Outside the Lines
Ameera Patel | Catalyst Press | 9781946395351 | June 2020
“A deftly crafted novel that blends family drama with crime and black comedy, Outside the Lines is a unique and extraordinary novel by an author with an impressive flair for the kind of narrative storytelling that grips the reader’s full attention and invests them in the characters and events portrayed. A riveting read from first page to last.”—Midwest Book Review

The Readers’ Room
Antoine Laurain, trans. Emily Boyce, Jane Aitken, and Polly Mackintosh | Gallic Books | 9781910477977 | September 2020
“Certain to have immense appeal to mystery buffs and bibliophiles alike.”—Midwest Book Review

Villa of Delirium
Adrian Goetz, trans. Natasha Lehrer | New Vessel Press | 9781939931801 | August 2020

“The novel is a relatively quick, pleasurable read—a testament to the skill of the author and translator. . . . The depictions are rich and clear . . . vividly painted. . . . Put yourself in a world of sun and sea, of marble and mosaics, of books and learning for learning’s sake.”—Reading in Translation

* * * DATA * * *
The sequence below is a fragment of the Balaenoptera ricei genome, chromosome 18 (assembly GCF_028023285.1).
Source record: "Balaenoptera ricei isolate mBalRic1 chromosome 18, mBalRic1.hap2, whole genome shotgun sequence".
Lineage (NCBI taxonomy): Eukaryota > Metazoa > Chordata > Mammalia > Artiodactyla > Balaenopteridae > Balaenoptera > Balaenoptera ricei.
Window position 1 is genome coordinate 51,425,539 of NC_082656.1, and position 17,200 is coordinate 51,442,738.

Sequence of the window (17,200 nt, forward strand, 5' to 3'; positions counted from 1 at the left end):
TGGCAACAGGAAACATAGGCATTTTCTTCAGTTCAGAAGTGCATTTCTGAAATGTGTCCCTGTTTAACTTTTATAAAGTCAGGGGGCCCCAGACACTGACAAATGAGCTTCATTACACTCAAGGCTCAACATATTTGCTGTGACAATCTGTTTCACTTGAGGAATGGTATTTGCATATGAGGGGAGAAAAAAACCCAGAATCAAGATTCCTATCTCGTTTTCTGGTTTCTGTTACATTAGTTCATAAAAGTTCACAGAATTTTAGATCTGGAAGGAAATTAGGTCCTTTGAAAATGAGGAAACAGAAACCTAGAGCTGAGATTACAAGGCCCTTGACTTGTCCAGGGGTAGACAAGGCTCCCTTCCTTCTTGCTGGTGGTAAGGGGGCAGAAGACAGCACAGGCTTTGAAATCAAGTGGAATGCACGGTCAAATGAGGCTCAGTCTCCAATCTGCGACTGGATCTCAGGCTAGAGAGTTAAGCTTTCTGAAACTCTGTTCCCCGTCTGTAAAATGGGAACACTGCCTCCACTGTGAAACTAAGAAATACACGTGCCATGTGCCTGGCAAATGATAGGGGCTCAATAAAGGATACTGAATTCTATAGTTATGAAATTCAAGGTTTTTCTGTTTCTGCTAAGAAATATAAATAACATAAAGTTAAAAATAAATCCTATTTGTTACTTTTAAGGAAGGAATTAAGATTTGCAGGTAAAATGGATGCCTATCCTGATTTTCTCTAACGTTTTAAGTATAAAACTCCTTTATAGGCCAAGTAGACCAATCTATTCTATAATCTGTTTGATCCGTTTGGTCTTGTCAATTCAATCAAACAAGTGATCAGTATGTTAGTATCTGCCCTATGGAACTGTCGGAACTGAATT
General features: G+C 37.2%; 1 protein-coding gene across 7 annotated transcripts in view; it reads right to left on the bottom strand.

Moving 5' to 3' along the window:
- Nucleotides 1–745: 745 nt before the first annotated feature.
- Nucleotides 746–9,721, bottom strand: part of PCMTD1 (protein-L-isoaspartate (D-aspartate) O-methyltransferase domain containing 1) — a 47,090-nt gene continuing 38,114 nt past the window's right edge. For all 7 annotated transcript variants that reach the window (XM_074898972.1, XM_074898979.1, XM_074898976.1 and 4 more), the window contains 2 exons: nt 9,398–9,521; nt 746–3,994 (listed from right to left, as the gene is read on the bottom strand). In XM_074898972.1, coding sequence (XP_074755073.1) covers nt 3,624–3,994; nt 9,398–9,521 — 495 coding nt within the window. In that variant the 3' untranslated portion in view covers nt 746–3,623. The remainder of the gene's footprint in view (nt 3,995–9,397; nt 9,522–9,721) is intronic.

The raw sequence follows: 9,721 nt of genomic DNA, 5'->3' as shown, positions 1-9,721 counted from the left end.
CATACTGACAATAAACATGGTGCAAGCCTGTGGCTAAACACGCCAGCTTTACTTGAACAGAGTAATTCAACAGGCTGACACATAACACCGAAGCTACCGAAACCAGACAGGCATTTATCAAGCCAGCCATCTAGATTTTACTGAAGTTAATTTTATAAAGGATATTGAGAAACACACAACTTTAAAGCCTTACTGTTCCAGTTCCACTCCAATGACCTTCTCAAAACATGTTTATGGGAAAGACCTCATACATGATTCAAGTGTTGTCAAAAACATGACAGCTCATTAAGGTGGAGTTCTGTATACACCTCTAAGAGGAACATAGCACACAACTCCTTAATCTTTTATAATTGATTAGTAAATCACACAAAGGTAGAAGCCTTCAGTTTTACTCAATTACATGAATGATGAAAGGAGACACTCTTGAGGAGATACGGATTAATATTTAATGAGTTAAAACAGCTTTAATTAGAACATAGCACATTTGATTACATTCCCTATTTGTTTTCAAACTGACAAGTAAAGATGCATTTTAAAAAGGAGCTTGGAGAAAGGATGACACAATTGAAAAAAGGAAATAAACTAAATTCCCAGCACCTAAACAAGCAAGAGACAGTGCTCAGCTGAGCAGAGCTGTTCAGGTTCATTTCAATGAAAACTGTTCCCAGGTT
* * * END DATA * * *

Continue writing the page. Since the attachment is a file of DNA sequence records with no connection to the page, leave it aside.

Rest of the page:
American Madness
Tea Krulos | Feral House | 9781627310963 | August 2020
“Where Krulos is most successful is in disentangling conspiracy theorists from the complicated webs they spin. He’s able to situate Richard in a much longer (and sadder) lineage of American madness and the madmen who beget it. The book becomes truly compelling reading when Krulos connects Richard’s life to a broader social history of conspiracism in America.”—Diabolique Magazine

Special Delivery
Elliot Kruszynski | Cicada Books | 9781908714794 | September 2020
“Charming and boldly drawn illustrations add humour to the situation. A perfect book for sharing with young readers who will appreciate the arrival of favourite animals! A lovely book to share with children in an expecting family waiting for their own new arrival.”—My Shelves are Full